When Chetan Chauhan came to the rescue of Sidhu, Yograj and Ghai

The late Chetan Chauhan came to the rescue of Navjot Singh Sidhu, Yograj Singh and Rajinder Ghai in the days following the assassination of former Prime Minister Indira Gandhi on October 31, 1984.

"I don't think we'll see another fine human being and a cricketer of such calibre again," said former Haryana off-spinner, Sarkar Talwar about the late Chetan Chauhan.   -  THE HINDU ARCHIVES

Not many are aware that the late Chetan Chauhan came to the rescue of a young Navjot Singh Sidhu, medium pacers Yograj Singh and Rajinder Ghai in the days following the assassination of former Prime Minister Indira Gandhi on October 31, 1984.

The incident took place when the North Zone team was returning from Pune after the Duleep Trophy semifinal against Central Zone. The final had been cancelled in view of the tense situation that prevailed in the country after the assassination.

Recalling the incident, former Haryana off-spinner, Sarkar Talwar said, "We were travelling from Pune to Delhi and the journey took four days. The train made several unscheduled stops and on several occasions, mobs entered the compartment looking for people from a certain community.

READ| Former India cricketer Chetan Chauhan passes away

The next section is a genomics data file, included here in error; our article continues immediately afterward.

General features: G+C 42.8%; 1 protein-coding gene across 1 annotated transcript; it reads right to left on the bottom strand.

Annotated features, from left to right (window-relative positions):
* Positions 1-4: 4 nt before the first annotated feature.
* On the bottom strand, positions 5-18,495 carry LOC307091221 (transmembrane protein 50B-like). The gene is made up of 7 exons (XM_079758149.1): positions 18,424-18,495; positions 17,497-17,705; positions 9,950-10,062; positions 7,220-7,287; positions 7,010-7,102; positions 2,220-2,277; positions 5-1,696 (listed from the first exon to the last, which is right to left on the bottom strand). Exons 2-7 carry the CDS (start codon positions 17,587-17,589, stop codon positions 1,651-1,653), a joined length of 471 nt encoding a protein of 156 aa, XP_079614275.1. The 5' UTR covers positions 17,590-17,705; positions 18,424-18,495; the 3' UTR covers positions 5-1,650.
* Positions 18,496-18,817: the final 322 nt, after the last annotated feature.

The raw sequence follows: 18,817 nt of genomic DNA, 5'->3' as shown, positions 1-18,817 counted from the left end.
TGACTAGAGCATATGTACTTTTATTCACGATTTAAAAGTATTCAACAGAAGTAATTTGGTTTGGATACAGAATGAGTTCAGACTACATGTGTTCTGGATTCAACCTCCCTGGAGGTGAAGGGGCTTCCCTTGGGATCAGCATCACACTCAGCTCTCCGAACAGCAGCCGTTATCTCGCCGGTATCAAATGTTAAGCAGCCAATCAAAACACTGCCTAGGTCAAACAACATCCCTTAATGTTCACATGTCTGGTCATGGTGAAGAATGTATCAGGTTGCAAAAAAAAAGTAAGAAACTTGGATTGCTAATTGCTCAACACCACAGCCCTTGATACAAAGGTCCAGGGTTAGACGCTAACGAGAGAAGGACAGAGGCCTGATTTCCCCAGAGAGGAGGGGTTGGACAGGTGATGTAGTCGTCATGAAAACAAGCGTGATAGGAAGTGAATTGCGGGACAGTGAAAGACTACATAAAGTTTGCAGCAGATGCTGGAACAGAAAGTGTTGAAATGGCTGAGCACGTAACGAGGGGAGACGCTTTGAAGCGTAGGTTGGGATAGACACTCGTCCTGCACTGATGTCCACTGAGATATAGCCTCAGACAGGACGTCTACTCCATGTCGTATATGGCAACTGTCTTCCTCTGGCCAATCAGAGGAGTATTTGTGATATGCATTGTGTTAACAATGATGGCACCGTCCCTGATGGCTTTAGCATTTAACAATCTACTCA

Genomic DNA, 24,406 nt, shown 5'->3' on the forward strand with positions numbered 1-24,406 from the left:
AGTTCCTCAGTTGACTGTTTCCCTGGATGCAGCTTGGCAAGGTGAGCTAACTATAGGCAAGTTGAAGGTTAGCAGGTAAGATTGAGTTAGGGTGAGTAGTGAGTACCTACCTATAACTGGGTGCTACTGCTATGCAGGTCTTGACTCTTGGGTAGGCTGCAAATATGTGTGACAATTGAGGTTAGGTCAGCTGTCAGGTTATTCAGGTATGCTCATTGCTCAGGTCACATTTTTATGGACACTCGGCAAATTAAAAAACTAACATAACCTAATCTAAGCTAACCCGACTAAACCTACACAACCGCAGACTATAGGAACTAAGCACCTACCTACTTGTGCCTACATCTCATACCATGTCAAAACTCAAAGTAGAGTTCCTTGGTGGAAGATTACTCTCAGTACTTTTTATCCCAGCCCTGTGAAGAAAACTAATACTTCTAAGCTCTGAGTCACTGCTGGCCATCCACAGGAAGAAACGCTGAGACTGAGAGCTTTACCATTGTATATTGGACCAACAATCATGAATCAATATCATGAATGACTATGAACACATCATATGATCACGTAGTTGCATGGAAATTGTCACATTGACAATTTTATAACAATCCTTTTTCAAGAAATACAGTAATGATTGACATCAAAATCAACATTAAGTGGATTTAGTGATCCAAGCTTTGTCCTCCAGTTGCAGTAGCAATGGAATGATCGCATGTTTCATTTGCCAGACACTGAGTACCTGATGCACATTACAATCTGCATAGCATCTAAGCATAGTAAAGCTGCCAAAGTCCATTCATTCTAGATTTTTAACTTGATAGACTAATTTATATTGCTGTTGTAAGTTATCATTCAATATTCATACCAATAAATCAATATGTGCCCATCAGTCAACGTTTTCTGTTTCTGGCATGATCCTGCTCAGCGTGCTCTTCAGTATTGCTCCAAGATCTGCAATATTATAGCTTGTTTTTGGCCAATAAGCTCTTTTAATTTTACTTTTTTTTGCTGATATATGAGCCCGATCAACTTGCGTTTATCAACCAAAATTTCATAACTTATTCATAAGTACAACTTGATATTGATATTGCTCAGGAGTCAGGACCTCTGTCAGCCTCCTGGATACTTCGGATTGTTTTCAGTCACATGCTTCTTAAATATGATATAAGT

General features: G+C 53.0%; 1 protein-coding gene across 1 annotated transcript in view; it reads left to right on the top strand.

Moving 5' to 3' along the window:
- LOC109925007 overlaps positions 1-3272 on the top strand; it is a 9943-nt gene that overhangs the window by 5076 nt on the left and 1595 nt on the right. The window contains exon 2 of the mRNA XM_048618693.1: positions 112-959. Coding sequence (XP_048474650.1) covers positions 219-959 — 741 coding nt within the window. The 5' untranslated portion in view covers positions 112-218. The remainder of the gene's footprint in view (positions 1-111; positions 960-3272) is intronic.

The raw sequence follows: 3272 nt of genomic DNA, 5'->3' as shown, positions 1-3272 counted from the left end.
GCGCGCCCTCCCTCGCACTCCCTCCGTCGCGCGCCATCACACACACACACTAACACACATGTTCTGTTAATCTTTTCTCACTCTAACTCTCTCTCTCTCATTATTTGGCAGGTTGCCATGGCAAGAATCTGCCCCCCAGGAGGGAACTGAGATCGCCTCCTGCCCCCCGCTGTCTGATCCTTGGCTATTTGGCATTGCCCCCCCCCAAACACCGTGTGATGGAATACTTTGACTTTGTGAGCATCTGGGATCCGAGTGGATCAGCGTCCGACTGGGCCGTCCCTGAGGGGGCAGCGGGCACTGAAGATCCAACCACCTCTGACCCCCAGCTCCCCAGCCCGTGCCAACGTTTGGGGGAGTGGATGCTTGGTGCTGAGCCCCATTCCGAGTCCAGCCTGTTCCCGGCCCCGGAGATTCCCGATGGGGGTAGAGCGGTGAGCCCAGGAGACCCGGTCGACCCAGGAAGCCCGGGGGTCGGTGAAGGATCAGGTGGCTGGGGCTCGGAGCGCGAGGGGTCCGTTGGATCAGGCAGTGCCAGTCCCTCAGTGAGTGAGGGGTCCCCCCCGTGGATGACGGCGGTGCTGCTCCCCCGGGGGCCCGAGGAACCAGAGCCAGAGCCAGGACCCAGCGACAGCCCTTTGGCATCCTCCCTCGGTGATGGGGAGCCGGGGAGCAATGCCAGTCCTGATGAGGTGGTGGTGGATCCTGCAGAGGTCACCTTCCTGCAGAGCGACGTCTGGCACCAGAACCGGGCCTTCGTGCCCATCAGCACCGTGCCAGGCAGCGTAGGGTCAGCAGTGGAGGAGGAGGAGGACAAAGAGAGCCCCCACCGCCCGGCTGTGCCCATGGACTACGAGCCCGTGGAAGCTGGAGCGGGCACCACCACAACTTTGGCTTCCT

"Chetan Ji, being the senior-most member of the team and a known face, realised the gravity of the situation. Truly, he led from the front and faced the miscreants head-on. Once the crowd recognised him, they would show their respects and move away."

"I remember Navjot was very scared. Chetan Ji ensured Yograj and Ghai were safe and not spotted by the mob. He showed tremendous guts in a situation that left most of us unnerved.

"After all, he was a gutsy cricketer. I recall a Delhi-Haryana Ranji Trophy match at Rai (October 1976). Chetan Ji came to the crease with a broken jaw and scored a century (158 not out) against us. He scored two more centuries in the next two matches (200 against Punjab and 147 against Karnataka). He took Ranji Trophy matches as seriously as Test matches.

"I don't think we'll see another fine human being and a cricketer of such calibre again," concluded Talwar.

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